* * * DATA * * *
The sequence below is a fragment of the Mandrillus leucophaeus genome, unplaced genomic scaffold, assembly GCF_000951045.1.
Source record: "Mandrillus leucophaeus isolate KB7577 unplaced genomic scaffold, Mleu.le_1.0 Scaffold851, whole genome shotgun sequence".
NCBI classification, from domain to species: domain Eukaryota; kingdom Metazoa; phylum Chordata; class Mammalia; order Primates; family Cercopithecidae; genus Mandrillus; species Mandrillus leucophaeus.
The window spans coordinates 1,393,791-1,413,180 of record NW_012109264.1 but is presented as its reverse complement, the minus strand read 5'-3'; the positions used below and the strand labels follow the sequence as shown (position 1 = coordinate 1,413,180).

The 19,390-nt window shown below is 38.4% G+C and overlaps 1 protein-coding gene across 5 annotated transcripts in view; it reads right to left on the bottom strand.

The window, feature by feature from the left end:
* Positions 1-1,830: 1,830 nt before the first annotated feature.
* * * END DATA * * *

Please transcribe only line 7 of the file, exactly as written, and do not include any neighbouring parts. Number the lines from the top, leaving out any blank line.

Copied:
* Positions 1-1,830: 1,830 nt before the first annotated feature.